Rebecca Barton, From Barton Hog Farm’s Michigan: Hog Production How-To? July 25th 2012
There is a huge disconnect between consumers and producers. Many consumers are emotional about their food choices, and use lobbyists and legislation to influence the production process. Producers of course resist, because as the “experts” of animal production, they do not want to change to a process that may be more expensive. There are things that we could change on the farm, and things that we will be forced to change. It’s not being against gestation stalls, its about limiting the government’s ability to regulate our production practices. In a way, the buyers of pork are doing us a favor by not wanting to buy from farms with stalls. If they didn’t take a stand against it due to public pressure, the government would, and in some states has. We need to have the self regulation when at all possible.
Even the type of regulation that could be handed down from the government could vary greatly. In an article from the Pork Network titled Commentary: Who’s in Charge of Animal Welfare, a recent amendment was made to the Farm Bill that would limit what types of laws states could make in regards to animal production. Instead of enacting laws state-by-state, as HSUS currently lobbies to do, laws with have to be made federally, making universal standards for the whole country. Federal laws are generally less efficient, but they also make the production much more cohesive across the country, all farms having the same restrictions to production.
Another area of concern is that our suppliers do not seem to grapple with the same brute force of public opinion as the swine industry does. Pfizer, Merck, Bayer, Novartis, etc., supply us through our vets with pharmaceuticals and feed supplements, seem to not realize that the food production system is under attack. When they come into meetings and discuss new products, they do not talk about more consumer compliant options, or that antibiotic use could be limited. They talk about products that will alter the biology of the animals in a way that makes the packers uncomfortable. When producers ask questions about products and use with impending regulations, the companies don’t seem to think of it as an issue, and quickly go back to promotion. Maybe that is because the real money for them is in companion animal and human health areas, and we are just a segment to diversify the portfolio. I don’t blame these companies, as farmers are buying the products, but I wonder if they are only thinking in the short term.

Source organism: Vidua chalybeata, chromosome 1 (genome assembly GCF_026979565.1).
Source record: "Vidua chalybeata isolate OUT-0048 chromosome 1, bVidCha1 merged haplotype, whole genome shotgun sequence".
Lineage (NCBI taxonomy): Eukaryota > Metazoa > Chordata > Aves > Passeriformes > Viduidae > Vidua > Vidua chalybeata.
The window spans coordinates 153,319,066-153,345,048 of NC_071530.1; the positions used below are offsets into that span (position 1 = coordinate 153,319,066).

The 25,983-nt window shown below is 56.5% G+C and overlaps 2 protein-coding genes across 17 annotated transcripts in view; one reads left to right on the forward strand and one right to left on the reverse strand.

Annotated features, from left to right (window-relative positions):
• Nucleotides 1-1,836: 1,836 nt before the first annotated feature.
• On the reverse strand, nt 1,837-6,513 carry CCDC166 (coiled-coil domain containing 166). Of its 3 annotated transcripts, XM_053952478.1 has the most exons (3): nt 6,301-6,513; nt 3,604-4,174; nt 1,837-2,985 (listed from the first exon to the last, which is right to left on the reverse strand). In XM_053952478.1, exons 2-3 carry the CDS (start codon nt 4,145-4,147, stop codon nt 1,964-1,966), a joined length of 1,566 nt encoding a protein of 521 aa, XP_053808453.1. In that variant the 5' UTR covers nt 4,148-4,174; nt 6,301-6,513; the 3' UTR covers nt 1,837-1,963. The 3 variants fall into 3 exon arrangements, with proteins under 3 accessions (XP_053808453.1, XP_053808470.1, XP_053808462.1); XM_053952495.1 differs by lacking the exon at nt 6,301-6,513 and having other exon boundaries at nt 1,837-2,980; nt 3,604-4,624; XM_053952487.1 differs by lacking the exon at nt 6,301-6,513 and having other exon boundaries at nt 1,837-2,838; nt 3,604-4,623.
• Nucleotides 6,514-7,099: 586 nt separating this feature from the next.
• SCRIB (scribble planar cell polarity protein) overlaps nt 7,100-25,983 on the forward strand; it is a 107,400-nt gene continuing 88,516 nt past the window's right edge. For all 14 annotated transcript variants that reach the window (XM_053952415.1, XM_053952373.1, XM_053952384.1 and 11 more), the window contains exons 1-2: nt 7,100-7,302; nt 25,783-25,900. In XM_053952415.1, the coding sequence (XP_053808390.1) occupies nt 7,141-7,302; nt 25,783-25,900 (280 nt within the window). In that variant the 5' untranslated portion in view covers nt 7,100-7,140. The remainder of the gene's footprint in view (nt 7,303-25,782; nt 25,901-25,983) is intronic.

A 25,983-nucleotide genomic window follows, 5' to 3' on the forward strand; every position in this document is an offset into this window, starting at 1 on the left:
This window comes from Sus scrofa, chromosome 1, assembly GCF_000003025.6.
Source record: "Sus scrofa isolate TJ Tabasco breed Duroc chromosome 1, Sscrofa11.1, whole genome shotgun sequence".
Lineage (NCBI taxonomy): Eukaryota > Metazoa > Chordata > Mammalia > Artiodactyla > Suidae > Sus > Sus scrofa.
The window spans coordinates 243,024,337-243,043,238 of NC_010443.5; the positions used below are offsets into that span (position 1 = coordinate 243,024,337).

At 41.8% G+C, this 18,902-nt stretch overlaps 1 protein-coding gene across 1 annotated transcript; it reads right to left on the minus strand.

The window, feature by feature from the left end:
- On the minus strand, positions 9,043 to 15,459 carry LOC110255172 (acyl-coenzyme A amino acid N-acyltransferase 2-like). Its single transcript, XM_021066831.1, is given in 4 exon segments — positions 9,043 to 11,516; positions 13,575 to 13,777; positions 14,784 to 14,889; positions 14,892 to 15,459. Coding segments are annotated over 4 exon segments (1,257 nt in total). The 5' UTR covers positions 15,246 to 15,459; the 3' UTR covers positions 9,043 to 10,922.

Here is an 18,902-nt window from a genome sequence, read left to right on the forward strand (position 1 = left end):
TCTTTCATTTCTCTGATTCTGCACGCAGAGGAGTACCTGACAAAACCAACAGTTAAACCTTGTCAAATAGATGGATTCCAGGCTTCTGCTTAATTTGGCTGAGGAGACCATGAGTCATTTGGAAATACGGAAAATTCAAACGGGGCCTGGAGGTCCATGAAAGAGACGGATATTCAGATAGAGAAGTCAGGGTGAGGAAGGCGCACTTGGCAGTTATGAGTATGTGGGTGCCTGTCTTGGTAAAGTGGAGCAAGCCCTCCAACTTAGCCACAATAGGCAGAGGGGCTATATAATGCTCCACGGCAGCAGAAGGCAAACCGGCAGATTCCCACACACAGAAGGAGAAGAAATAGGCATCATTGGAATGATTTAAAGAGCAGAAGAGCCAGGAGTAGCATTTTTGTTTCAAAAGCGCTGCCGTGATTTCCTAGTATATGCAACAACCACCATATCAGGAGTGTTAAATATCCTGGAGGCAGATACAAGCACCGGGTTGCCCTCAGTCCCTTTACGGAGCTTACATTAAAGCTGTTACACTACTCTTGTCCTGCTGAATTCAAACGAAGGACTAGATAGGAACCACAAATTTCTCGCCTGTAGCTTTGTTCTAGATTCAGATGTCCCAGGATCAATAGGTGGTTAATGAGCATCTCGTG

I have a few vegan friends, most of which are not against meat, just the way it is produced. In their vigor to cut out all things animal, they try to have no animal products used in any part of their lives. Yet they drive cars, ride bikes, use make-up, write with pens, and wear screen printed clothing.
People have this moral dilemma about using animals for nutrition; to sustain life. They feel bad when they think about Fido and how nice he is. They feel bad about making other things suffer. It is a hard dilemma to overcome.
I spent a long portion of some summers in Saskatchewan growing up, and that lead me to come to terms with the way we use animals to maintain ourselves. It’s the nature of the land, of the cycle, of the ecosystem. We happen to find ourselves at the top of the food chain; we shouldn’t feel bad about it. At the same time, we can’t allow wasteful usage of our resources to occur. Each animal needs to be killed for a purpose. We become more efficient in this way, and garner more respect from consumers for using all that we have been given.
A big obstacle is educating the consumer about where their food comes from, and some young farmers have been making inroads. After the success of I’m Farming and I Grow It, another young man has taken to the Internet with some pop music with Farm It Maybe. Enjoy!
I’m a farm girl, proud FFA Alumni and Farm Bureau member, who went to the city for her business degree. I love working out, cooking, and having conversations about agriculture. I see things as part of a connected system, where we have to make choices about what we value and wish to maintain. I’m also an avid reader, and education junkie.
If you enjoyed this post, make sure you subscribe to my RSS feed!